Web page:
BC Court of Appeal – It Is Negligent To “Not See What’s There To Be Seen”
“I never saw the other vehicle before the crash” is rarely a satisfactory answer in absolving a party from liability. Reasons for judgement were published today by the BC Court of Appeal discussing this principle finding that it is reversible legal error not to consider if a party is liable for failing to see something that is there to be seen.
In today’s case (Sharma v. Kandola) the Plaintiff was injured in a two vehicle collision. At the time she was in the process of making a U‑turn from the south to the north side of the street in a school zone. The Defendant, who was travelling behind her, attempted to pass her in the westbound lane. The vehicles collided. The Plaintiff never saw the Defendant prior to the crash.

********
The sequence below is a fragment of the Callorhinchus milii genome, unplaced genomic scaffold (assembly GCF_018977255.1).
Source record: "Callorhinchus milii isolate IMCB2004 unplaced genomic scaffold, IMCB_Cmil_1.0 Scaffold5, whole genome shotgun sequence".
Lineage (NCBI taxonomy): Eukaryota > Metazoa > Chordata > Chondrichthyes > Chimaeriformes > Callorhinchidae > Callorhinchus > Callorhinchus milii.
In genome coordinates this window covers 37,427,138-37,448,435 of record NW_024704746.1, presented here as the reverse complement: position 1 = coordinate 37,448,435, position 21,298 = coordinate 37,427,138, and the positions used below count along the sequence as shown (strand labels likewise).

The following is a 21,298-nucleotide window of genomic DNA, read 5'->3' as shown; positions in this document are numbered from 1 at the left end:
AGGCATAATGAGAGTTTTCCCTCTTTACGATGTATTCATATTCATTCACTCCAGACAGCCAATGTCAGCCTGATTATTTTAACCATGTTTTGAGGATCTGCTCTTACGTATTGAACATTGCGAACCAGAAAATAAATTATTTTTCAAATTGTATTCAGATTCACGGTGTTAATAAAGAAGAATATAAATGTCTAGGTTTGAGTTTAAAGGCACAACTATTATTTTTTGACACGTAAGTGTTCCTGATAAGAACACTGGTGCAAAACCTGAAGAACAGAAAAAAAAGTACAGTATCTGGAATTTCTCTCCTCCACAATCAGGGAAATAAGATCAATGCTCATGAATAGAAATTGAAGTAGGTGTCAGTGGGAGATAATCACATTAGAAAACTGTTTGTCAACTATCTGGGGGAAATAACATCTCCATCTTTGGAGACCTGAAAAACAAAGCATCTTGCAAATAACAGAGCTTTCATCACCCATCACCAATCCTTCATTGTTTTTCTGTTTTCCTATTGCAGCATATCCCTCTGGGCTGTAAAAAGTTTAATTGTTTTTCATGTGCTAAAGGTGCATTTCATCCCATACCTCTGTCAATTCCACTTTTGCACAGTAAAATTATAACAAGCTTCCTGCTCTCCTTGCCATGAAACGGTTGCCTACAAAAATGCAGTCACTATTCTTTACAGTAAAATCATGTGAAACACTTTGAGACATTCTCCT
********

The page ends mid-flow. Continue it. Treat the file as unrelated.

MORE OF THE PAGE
At trial the Court found the Defendant fully liable for “travelling too close to Ms. Sharma’s car and driving too fast, he failed to keep a proper look out, and he was attempting to pass Ms. Sharma’s vehicle in the westbound lane, an activity prohibited in a school zone“.
The Defendant appealed. The BC Court of Appeal found that the Defendant was largely to blame but the plaintiff also bore some liability for failing to see the Defendant prior to the crash. In reaching this decision the Court provided the following reasons: